Systems Biology and Biochemistry of Intracellular Transport Processes in Plants

Research in the Weber-lab in the Institute for Plant Biochemistry at the Heinrich-Heine-University is focused on intra-cellular transport processes in plant cells.

Specifically, we are interested in how metabolites are transported across the membranes surrounding plastids, peroxisomes, and mitochondria. Understanding intracellular transport processes at the molecular level is important because many metabolic pathways in eukaryotic cells are compartmentalized. That is, individual steps of a particular pathway are distributed over several cellular compartments. As a consequence, precursors, metabolic intermediates, and end products need to be transported between cellular compartments.

Only a relatively minor share of intracellular transporters have been identified to date. We employ molecular, biochemical, physiological, and multiple 'omics technologies to gain understanding of intracellular metabolite transport in plant cells. This includes bioinformatical analysis of genome sequences, whole-genome shotgun sequencing and massively-parallel sequencing of cDNAs, proteomics of various membrane systems, and recombinant expression and reconstitution of membrane transporters.

OPTIMAS - Systems Biology of Maize Plants

OPTIMAS is a systems biology approach to address the question how to increase yield and plant biomass for food, feed and bioenergy purposes. Furthermore it will provide new useful insights in the distribution of plant resources between vegetative biomass and corn yield. The goal of OPTIMAS is the identification of metabolic processes and of unigenes, which correlate positively with a high biomass production and yield in the C4-plant maize. To reach this goal a correlation between physiological, biochemical and molecular data with agronomically relevant parameters has to be established in a reductionistic approach. Afterwards the predicted processes/unigenes will be examined in a largely diverse population of maize genotypes. Based on these results there will be molecular or biochemical markers available which can be used for precision breeding and for the creation of transgenic plants.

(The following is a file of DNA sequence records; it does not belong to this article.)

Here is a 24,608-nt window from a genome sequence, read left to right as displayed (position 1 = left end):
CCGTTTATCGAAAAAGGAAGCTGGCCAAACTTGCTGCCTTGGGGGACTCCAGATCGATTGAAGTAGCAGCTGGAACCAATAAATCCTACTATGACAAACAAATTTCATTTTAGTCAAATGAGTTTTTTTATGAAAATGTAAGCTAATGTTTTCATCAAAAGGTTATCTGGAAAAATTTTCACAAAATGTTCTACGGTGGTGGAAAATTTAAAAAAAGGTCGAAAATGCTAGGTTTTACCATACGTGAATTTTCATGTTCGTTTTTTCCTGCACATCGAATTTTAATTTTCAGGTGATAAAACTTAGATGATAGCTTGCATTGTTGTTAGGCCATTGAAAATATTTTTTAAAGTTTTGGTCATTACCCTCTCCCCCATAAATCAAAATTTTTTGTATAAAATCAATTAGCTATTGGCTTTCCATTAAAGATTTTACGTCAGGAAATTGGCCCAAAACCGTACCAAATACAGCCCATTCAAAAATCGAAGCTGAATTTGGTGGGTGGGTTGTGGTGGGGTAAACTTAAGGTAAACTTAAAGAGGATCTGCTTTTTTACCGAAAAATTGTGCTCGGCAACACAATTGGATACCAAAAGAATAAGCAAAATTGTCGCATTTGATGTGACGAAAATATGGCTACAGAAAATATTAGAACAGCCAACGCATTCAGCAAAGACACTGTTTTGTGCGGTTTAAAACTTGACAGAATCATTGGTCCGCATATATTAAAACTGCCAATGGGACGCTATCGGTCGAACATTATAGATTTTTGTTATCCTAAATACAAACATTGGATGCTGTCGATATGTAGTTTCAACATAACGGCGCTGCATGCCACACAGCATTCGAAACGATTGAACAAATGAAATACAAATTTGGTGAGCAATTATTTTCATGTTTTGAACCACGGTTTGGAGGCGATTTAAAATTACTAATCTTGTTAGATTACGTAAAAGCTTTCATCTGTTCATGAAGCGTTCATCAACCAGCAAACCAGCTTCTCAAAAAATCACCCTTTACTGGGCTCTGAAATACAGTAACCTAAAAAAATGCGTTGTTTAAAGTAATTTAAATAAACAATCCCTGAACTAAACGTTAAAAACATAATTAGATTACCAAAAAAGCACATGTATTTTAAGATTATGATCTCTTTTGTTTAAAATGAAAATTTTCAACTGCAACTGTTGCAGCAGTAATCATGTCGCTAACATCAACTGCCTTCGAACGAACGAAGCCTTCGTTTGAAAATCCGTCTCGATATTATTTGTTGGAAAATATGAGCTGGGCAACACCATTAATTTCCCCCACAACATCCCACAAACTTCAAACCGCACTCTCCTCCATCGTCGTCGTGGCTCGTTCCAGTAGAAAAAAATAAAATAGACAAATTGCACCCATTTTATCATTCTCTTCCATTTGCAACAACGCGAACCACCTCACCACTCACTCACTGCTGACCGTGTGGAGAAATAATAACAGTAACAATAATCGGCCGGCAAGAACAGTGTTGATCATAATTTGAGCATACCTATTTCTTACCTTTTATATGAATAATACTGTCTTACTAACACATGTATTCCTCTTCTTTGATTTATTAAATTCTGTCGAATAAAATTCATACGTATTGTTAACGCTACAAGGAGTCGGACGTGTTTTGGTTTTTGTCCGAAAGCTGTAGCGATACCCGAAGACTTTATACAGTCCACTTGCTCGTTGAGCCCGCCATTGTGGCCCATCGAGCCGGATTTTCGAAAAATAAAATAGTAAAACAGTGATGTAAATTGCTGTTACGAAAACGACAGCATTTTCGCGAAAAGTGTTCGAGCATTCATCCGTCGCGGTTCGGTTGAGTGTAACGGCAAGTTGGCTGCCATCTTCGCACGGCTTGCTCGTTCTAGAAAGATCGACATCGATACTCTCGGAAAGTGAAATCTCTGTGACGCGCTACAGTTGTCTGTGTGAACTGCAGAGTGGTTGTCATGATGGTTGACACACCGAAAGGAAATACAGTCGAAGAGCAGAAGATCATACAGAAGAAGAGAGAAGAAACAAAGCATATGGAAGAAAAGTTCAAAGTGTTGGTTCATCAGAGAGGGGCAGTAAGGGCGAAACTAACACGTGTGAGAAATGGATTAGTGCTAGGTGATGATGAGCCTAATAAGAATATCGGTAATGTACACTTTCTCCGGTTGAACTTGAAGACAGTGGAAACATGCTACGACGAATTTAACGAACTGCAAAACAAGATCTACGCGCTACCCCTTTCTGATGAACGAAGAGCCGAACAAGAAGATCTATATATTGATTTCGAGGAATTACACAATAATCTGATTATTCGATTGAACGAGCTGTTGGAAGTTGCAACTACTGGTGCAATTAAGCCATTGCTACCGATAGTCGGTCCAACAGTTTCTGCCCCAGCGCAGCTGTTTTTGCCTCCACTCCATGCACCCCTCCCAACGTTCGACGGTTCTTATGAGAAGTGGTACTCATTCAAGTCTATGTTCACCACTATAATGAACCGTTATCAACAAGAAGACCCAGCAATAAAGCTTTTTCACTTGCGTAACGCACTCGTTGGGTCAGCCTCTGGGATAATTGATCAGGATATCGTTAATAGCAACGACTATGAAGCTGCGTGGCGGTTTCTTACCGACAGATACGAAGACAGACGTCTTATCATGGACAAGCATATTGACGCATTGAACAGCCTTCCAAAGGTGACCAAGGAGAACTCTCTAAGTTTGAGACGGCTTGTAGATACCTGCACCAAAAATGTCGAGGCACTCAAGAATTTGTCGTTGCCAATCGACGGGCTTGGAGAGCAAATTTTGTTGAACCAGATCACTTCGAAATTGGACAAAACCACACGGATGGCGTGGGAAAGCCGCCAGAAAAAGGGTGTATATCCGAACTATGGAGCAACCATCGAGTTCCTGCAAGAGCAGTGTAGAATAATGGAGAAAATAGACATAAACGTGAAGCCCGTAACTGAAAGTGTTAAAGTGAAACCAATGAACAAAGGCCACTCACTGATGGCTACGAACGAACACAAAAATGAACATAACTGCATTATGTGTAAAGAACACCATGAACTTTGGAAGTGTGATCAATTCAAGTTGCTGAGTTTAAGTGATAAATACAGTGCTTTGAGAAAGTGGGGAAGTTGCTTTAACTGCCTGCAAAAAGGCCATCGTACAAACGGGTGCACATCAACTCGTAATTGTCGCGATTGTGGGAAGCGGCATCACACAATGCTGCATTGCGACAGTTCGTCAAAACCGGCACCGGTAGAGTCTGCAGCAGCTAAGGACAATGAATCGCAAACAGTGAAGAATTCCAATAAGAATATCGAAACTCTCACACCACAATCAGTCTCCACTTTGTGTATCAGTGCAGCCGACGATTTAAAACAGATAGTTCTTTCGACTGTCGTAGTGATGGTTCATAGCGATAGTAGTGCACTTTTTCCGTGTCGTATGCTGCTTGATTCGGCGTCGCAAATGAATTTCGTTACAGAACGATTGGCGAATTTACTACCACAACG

As a long-term perspective, systems biology tools will be provided to allow the breeding of an efficient and ressource-effective maize for farming under optimal and suboptimal environmental conditions.
In coordinated modules excessive amounts of molecular and physiological data will be collected and used for derivation of mathematical models of yield generation. Subsequently, these models will be tested in terms of their transferability to agriculturally relevant conditions.

OPTIMAS Website:

Photorespiration: Origin and Metabolic Integration in Interacting Compartments (PROMICS; DFG Research Unit FOR 1186)

Photorespiration represents one of the major highways of plant primary metabolism. By mass flow, excelled only by photosynthesis, it actually constitutes the second-most important process in the land-based biosphere. Related CO2 losses can be very high and are further elevated by warmer temperatures and drought, hence reducing the yields of important crops.